Atheists and Community July 9, 2009

Atheists and Community

This post is by Jesse Galef, who works for the Secular Coalition for America.  He also blogs at Rant & Reason

Many of you have heard of William Lobdell before, and I know Hemant has written about him and his excellent book Losing My Religion.  As it turns out, the latest issue of The Humanist magazine contains an interview I did with him!  It’s one of the pieces not available online – I can only assume that it’s so precious they didn’t want to give it away for free.

One of the responses that came to mind this weekend was in talking about the good religion had done him:

The Humanist: You describe how religion helped you through the rough parts of your life but also say that you’ve found unexpected peace being nonreligious.  Do you think you could have succeeded through the tough times without religion?

William Lobdell: I think I would have.  But at the time, religion served a really good purpose.  It brought me a new set of friends and it matured me quite a bit.  I think one of the challenges the “new atheist” community has is providing that support and sense of community for its members.  We don’t do a good job of it right now.

Our communities aren’t as obvious.  We don’t have large buildings with stained glass windows and steeples announcing our presence.  But there are great communities for nontheists.  I’ve been to a number of gatherings with the Beltway Atheists and found them to be friendly and welcoming.  I don’t go as often as I should, but the Washington Ethical Society has an excellent sense of community and support.  There are local humanist chapters and affiliates across the nation.  If you want to join a group, you can find one.

But I’m guessing there are other factors in play.  For one thing, life-long atheists such as myself weren’t brought up going to church every week.  My community came from secular sources: sports teams, technical theatre, and good friends.  But I can see how it might be different.  I gravitate towards groups of people who enjoy doing the same things I do, not just towards people who believe the same things I do.  To someone who was religious but lost faith, there might be more of an impetus to replace the lost religious community with a similarly (belief/identity)-based group.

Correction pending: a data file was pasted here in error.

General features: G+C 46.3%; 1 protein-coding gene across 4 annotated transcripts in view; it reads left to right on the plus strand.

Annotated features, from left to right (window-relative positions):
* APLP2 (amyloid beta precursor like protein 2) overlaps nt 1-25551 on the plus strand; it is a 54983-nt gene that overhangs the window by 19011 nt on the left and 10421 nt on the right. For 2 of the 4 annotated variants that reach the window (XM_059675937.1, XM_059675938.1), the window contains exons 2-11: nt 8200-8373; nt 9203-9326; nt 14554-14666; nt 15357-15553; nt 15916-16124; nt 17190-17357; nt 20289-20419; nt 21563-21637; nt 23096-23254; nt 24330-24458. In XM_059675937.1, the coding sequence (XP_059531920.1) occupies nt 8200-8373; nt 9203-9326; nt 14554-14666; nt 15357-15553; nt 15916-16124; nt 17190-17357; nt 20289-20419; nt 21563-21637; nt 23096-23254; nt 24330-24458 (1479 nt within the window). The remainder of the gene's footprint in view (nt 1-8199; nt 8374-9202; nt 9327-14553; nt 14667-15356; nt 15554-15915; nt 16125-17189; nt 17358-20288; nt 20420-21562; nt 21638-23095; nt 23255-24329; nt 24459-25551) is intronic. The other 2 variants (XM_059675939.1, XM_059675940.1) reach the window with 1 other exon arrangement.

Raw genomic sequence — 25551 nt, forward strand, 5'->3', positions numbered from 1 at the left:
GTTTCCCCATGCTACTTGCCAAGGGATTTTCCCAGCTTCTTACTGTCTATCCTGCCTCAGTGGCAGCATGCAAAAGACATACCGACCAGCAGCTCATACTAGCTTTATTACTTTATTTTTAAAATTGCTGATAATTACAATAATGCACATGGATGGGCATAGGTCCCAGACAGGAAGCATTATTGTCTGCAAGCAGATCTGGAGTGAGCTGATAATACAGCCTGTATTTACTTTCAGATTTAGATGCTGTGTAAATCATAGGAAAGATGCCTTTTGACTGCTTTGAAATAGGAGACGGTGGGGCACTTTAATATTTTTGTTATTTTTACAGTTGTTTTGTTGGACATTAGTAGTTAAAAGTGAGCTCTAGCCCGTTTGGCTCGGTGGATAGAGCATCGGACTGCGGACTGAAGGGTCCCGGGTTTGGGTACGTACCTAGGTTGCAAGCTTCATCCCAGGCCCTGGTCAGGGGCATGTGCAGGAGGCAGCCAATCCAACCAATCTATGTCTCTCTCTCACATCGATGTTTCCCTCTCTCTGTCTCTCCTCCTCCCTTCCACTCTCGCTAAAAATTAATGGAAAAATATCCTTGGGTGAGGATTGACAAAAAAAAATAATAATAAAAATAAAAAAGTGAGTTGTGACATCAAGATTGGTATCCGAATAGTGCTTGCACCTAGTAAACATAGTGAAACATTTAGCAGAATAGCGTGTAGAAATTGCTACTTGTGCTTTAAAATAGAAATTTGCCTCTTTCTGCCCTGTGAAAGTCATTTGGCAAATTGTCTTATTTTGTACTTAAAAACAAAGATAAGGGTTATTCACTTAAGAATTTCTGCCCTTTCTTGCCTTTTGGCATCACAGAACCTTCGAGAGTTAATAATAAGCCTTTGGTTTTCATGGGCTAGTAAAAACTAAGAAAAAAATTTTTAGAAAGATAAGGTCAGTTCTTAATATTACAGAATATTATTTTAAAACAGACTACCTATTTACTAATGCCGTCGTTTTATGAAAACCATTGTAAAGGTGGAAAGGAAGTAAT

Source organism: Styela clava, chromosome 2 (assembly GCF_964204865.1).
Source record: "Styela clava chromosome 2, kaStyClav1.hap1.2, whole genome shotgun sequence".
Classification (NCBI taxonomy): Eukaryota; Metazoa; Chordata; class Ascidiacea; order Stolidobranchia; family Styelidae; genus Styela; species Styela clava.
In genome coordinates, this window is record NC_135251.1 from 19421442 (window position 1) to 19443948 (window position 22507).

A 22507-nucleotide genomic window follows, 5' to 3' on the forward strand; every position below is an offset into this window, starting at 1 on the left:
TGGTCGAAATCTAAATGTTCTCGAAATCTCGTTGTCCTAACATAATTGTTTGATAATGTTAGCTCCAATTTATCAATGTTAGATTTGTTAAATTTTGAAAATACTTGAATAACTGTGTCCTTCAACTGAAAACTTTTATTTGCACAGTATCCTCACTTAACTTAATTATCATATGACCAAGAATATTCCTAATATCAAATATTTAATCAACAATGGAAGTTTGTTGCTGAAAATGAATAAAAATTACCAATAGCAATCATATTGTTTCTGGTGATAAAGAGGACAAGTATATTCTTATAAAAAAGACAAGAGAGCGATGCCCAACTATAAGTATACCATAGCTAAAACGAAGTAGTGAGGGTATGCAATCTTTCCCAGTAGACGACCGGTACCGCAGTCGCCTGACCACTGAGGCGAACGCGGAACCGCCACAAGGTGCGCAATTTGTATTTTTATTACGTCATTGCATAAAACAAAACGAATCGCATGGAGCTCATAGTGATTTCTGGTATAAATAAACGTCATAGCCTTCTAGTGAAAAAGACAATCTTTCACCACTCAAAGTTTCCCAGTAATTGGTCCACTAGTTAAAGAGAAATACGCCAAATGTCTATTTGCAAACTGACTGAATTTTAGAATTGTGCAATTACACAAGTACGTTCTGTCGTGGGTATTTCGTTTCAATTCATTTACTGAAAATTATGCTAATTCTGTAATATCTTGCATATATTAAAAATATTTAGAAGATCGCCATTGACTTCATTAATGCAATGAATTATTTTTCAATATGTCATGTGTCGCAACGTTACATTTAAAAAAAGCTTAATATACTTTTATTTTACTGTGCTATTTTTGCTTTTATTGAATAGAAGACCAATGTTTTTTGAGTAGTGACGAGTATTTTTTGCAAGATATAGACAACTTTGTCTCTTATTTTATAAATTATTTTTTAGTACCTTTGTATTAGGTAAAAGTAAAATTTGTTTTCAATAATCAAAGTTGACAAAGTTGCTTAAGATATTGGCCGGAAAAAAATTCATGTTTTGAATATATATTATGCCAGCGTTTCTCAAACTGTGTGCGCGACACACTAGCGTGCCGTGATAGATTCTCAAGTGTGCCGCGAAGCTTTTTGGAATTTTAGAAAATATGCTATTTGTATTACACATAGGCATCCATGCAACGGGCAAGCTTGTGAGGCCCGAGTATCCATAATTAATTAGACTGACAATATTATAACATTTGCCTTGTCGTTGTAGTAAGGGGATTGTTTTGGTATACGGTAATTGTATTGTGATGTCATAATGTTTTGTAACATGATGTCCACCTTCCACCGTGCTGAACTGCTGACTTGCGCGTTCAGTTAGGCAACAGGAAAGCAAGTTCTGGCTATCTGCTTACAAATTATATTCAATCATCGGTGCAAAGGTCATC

I won’t claim to know how others feel about community – I’m something of an introvert and spend more time alone or in small groups than others do.  So I’d love to hear from all of you: how do you view community in the nontheistic population?

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  • Nora

    This post inspires me to perhaps look into an atheist community around here…I just moved to the area and it could be a good way to meet people!

  • Sebeka

    A lot of church groups function more like Singles/Young Professional/Weekenders groups — the church calendar lists all kinds of secular activites and praying isn’t involved. I imagine that if you’re used to looking at a church calendar when your friends are busy but you still feel like going out with a group, it’d be a challenge at first to figure out how to find (or start) activites on your own. Especially if you’ve just moved.

  • One of the traditional strengths of mainstream religions is the attention and care paid to youth in the form of Sunday schools, bar mitzvahs and the like. This is harder to find in the non-theist community, and its lack often keeps borderline non-believing parents with the church or mosque of their origin despite their better judgment.

    The Washington Ethical Society, which Jesse mentions, is one of a number of non-theistic institutions that provides such support for children, including a rich coming of age program: COA-MATT. For interested parents, there are 25+ such groups in the Ethical Culture family, as well as a smattering in the American Humanist Association (AHA).

  • Heidi

    I’m not big on group functions. But then again it might be nice to be among people you know won’t try and “save” you.

  • Our local humanist group meets one Monday evening a month. Having a toddler, evenings are out for us. So we haven’t been to the humanist meeting for two years.

    We humanists and atheists need to learn how to make our communities accessible to families.

    We’ve started attending the local Unitarian church. Almost everything about it could be transplanted straight into a humanist community without compromising beliefs or values. Some changes, sure, but fewer than you’d think. Even just meeting Saturday or Sunday during the day rather than (or in addition to) an evening meeting would make a world of difference.

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